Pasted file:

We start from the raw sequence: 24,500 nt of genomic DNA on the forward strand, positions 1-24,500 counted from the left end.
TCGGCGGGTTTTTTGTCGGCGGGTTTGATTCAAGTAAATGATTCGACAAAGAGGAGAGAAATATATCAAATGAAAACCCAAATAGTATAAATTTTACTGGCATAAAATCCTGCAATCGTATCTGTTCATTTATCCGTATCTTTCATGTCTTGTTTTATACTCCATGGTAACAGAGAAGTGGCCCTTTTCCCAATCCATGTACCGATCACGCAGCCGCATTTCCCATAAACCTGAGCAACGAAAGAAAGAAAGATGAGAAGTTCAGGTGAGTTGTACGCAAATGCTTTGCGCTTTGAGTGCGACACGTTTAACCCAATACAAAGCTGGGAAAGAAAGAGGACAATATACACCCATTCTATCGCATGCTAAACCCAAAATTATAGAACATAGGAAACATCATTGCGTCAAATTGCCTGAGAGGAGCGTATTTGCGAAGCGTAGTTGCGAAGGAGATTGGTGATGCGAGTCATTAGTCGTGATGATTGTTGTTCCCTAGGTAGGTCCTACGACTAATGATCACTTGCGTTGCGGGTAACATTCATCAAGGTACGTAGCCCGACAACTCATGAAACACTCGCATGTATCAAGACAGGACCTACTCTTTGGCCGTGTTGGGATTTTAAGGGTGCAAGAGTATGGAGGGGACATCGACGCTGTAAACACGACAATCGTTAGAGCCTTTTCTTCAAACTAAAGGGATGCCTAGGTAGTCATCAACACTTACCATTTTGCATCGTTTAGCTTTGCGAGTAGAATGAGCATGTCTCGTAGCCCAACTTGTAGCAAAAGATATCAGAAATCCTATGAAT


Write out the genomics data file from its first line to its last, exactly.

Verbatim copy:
We start from the raw sequence: 24,500 nt of genomic DNA on the forward strand, positions 1-24,500 counted from the left end.
TCGGCGGGTTTTTTGTCGGCGGGTTTGATTCAAGTAAATGATTCGACAAAGAGGAGAGAAATATATCAAATGAAAACCCAAATAGTATAAATTTTACTGGCATAAAATCCTGCAATCGTATCTGTTCATTTATCCGTATCTTTCATGTCTTGTTTTATACTCCATGGTAACAGAGAAGTGGCCCTTTTCCCAATCCATGTACCGATCACGCAGCCGCATTTCCCATAAACCTGAGCAACGAAAGAAAGAAAGATGAGAAGTTCAGGTGAGTTGTACGCAAATGCTTTGCGCTTTGAGTGCGACACGTTTAACCCAATACAAAGCTGGGAAAGAAAGAGGACAATATACACCCATTCTATCGCATGCTAAACCCAAAATTATAGAACATAGGAAACATCATTGCGTCAAATTGCCTGAGAGGAGCGTATTTGCGAAGCGTAGTTGCGAAGGAGATTGGTGATGCGAGTCATTAGTCGTGATGATTGTTGTTCCCTAGGTAGGTCCTACGACTAATGATCACTTGCGTTGCGGGTAACATTCATCAAGGTACGTAGCCCGACAACTCATGAAACACTCGCATGTATCAAGACAGGACCTACTCTTTGGCCGTGTTGGGATTTTAAGGGTGCAAGAGTATGGAGGGGACATCGACGCTGTAAACACGACAATCGTTAGAGCCTTTTCTTCAAACTAAAGGGATGCCTAGGTAGTCATCAACACTTACCATTTTGCATCGTTTAGCTTTGCGAGTAGAATGAGCATGTCTCGTAGCCCAACTTGTAGCAAAAGATATCAGAAATCCTATGAAT